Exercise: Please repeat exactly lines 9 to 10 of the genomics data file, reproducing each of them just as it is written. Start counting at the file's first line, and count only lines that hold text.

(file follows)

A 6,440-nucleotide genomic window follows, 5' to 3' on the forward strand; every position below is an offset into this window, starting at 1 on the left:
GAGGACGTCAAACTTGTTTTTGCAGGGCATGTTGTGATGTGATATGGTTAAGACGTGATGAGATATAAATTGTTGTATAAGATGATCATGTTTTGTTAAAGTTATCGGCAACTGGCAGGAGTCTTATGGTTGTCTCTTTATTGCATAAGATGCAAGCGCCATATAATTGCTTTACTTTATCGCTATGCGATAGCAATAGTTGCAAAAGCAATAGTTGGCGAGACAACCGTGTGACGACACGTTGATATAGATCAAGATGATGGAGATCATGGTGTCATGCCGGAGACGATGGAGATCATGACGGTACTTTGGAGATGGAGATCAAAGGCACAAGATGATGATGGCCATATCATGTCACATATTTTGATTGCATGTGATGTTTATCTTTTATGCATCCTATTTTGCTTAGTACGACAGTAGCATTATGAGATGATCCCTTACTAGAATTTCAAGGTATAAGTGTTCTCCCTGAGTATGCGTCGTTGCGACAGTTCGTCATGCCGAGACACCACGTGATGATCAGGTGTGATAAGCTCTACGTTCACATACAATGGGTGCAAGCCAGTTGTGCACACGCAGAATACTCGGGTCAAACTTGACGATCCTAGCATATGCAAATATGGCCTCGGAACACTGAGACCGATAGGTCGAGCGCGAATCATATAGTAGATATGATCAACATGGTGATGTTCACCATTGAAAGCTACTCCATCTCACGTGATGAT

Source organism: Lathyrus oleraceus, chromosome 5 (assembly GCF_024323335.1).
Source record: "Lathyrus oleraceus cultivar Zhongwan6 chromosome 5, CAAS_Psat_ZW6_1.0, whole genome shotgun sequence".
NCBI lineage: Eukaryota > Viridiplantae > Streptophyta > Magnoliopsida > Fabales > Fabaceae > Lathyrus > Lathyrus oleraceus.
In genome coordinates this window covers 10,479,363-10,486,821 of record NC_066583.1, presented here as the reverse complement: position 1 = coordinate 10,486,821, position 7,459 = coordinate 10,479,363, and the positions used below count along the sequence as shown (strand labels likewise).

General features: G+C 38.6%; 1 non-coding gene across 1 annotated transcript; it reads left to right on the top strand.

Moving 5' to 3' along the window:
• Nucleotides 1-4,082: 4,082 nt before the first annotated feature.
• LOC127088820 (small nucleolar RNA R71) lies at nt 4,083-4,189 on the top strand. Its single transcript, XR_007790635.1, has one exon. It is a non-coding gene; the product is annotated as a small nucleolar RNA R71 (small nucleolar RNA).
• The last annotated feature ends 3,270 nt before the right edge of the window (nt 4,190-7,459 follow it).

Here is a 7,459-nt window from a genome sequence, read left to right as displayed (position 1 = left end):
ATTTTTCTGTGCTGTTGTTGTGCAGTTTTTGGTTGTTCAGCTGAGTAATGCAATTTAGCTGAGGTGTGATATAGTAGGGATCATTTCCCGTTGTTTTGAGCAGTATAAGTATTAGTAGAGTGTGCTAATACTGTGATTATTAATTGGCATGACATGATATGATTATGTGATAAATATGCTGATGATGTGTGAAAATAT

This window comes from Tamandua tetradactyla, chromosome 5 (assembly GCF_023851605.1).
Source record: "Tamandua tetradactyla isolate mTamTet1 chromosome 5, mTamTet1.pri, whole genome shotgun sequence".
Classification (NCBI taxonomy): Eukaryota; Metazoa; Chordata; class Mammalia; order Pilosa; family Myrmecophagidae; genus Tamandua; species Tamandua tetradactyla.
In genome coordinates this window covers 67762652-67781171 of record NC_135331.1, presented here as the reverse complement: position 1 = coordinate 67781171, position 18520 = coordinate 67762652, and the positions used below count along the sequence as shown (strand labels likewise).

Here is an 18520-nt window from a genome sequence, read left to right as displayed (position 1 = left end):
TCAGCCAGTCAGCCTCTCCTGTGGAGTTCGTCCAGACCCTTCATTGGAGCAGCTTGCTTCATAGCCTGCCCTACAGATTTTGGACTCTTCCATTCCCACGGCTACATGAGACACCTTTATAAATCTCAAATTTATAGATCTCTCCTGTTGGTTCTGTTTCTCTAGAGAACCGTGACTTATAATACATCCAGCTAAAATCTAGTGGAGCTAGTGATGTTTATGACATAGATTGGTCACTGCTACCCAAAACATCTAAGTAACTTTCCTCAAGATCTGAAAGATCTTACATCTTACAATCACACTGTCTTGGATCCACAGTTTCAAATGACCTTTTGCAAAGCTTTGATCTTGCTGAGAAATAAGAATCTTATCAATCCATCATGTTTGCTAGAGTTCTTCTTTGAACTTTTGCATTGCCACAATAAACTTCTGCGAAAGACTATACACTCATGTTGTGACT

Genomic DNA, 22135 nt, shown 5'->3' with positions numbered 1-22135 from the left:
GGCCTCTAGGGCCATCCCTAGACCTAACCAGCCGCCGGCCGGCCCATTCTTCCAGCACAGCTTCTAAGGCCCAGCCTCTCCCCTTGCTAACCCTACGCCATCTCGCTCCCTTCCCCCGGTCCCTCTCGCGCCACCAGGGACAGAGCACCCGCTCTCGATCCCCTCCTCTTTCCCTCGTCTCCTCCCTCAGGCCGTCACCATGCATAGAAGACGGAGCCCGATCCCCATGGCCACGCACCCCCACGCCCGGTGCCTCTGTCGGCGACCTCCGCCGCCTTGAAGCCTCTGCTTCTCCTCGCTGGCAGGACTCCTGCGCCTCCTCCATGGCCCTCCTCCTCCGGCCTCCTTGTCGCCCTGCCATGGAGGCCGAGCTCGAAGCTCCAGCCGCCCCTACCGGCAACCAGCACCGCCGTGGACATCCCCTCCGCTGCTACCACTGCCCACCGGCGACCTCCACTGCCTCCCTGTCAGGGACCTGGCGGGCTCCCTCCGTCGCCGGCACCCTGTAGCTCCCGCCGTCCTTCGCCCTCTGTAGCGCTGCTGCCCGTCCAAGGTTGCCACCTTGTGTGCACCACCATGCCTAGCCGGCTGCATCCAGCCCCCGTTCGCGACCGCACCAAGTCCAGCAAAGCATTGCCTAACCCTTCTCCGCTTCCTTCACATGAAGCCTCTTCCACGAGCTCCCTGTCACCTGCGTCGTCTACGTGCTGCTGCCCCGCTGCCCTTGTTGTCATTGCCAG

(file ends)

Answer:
• Nucleotides 1-4,082: 4,082 nt before the first annotated feature.
• LOC127088820 (small nucleolar RNA R71) lies at nt 4,083-4,189 on the top strand. Its single transcript, XR_007790635.1, has one exon. It is a non-coding gene; the product is annotated as a small nucleolar RNA R71 (small nucleolar RNA).